Rose Parade float to honor military working dogs

The Tournament of Roses Parade is a New Years staple; the city of Pasadena, California comes alive with the procession of elaborate floats made of steel, chicken wire, and thousands upon thousands of colorful blooms.

An artist’s rendering of what the Canine’s with Courage float will look like. (Photo Credit: Natural Balance Pet Foods, Inc.)

But this year, a special float will make its parade debut. Canines with Courage, a float modeled after the U.S. Military Working Dog Teams National Monument, will honor our nation’s brave Military Working Dogs and their dedicated handlers.

The grand float measures 55-feet long and 28-feet high, and includes a “folding” feature that will allow the float to shrink down to 28-feet by 16-feet, making it easier to pass beneath highway bridges and low wires. To recreate the official bronze monument, the replica on the float has been made from golden clover seeds on crushed white sweet rice. More than 35,000 roses will adorn the Canines with Courage float.

Four dog and handler teams will be onboard the float to represent the Air Force, the Army and the Marines.

One of the dogs, Belgian MalinoisGerman Shepherd mix Lucca, still bears the scars from her time served in both Iraq and Afghanistan. Nine months ago, Lucca was on the job in Afghanistan when a roadside bomb exploded beneath her feet. Her front left paw was completely destroyed in the blast, and the rest of that leg had to be amputated.

But to her handlers, Corporal Juan Rodriguez and Marine Gunnery Sergeant Christopher Willingham, Lucca will always be a hero. Both servicemen feel privileged to stand alongside their comrade on four—make that three—legs.

“She’s loving the attention; Lucca deserves it,” Cpl. Rodriguez tells the Los Angeles Times. Rodriguez explains that, without Lucca, he would likely be dead. Lucca saved Rodriguez and a group of soldiers by sniffing out the booby trap that took her leg.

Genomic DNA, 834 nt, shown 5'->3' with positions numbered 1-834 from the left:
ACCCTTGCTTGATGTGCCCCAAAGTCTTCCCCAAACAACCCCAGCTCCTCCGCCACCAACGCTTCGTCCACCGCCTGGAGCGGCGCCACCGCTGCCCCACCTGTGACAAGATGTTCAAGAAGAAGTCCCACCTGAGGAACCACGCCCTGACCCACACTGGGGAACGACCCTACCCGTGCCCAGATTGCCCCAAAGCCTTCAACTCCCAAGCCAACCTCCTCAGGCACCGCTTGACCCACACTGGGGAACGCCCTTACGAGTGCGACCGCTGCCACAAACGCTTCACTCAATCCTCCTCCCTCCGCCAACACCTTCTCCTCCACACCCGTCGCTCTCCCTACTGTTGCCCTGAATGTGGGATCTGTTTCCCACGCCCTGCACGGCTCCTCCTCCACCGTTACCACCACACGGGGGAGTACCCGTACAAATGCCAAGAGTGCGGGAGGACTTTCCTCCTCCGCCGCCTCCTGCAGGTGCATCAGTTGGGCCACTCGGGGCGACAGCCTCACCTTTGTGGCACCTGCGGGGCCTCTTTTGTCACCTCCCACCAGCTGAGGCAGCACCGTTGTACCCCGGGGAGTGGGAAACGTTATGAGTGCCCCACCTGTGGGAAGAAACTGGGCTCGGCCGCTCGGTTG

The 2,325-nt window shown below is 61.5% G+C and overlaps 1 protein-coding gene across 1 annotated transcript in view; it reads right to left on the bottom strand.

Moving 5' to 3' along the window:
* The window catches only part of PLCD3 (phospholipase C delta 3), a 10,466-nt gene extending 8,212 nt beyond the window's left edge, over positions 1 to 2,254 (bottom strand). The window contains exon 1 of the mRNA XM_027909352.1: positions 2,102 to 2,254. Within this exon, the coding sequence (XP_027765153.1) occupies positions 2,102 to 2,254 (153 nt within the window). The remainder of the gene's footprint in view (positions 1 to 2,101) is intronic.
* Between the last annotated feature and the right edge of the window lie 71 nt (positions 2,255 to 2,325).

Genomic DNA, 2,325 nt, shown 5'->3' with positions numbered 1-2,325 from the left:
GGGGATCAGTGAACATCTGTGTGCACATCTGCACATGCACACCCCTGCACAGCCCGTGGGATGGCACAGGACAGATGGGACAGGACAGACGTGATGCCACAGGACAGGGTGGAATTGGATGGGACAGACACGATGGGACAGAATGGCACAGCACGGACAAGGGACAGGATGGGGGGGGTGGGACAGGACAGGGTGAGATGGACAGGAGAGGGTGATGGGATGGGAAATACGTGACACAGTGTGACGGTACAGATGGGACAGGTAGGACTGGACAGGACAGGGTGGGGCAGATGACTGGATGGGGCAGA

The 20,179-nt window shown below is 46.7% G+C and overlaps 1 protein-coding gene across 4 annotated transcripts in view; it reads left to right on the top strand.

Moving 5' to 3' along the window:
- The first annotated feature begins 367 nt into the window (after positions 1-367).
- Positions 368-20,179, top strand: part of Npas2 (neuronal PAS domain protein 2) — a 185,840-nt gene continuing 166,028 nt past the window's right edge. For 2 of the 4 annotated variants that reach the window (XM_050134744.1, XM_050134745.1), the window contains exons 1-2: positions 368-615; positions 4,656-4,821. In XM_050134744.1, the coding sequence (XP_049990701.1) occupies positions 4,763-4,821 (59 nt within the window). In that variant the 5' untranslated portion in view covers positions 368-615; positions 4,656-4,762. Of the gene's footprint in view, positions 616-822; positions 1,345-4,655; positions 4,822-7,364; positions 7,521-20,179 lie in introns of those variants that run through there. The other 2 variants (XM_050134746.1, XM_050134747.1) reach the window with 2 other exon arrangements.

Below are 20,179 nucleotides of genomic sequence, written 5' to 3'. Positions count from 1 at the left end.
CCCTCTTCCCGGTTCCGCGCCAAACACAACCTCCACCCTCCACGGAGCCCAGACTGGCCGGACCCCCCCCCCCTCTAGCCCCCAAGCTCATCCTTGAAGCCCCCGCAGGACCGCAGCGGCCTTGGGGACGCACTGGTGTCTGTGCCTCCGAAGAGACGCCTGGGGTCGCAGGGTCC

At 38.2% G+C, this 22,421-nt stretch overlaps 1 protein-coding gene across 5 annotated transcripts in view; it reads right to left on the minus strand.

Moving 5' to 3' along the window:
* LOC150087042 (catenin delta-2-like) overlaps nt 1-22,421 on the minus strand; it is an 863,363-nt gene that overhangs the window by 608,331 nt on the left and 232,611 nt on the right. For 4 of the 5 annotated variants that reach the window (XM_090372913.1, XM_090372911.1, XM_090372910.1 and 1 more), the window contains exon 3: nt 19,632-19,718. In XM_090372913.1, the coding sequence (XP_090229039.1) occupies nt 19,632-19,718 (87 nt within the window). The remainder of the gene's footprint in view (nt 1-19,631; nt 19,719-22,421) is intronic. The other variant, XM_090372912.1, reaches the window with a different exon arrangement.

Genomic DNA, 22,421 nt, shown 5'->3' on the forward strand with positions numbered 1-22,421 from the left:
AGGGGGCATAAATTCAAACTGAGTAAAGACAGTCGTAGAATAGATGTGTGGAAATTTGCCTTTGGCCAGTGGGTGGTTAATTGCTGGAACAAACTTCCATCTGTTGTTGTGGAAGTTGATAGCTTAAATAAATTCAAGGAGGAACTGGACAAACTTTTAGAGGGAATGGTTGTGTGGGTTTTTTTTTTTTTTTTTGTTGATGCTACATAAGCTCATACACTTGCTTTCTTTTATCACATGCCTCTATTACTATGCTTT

“She’s a very special dog,” Willingham says. “She’s saved a lot of lives.” Lucca, who might have once been considered mere military equipment and would have likely been euthanized after her service, is now enjoying retirement as a happy member of Willingham’s family.

“She served in the Marine Corps for six years, which included two deployments to Iraq and one deployment to Afghanistan. She’s trained to search all fleets looking for explosives. She led over 400 patrols, which resulted in zero injuries,” Willingham tells CBS Los Angeles.

Joey Herrick, president of pet-food company and Canines with Courage float sponsor Natural Balance, is thrilled to be able to honor our nation’s military heroes.

“I’m so proud of this float,” Herrick says. “This is not trying to set a Guinness record; this is honoring our soldiers. We have handlers and dogs who have been to Iraq and Afghanistan.”

Natural Balance has also donated 400 tickets to the Rose Parade for military personnel and their families so they can enjoy the festivities.

Also set to join the fun on the Canines with Courage float is famous Bulldog Tillman, who is best known for his skateboarding and surfing skills. According to the Pasadena Patch, Tillman has been named an Honorary Marine for his work promoting the U.S. Military Working Dog Teams National Monument.

Retired Marine Robert Harr, 86, will join Lucca and others on the float New Years Day, an honor that he doesn’t take lightly. Harr trained World War II’s most decorated Pacific theater Military Working Dog, German Shepherd Oki. After the conflict ended, Harr smuggled Oki back to the states, where the hero dog lived out the rest of his days truly loved. Though Oki passed away in 1958, Harr still visits his beloved partner’s grave every year on Oki’s birthday.

“My family,” Harr says of the dogs—and his Oki—tears in his eyes, “I’ll be with them.”

The U.S. Military Working Dog Teams National Monument is set to make its debut in Pasadena’s Victory Park at the conclusion of the parade before embarking on a national viewing tour that will run through the summer of 2013. The official dedication will take place in October at the Lackland Air Force Base in San Antonio, Texas, home of the 341st Training Squadron for Military Working Dog Teams and the new Department of Defense Military Working Dog Veterinary Service Hospital.

Sources: Los Angeles Times, CBS Los Angeles, Pasadena Patch,,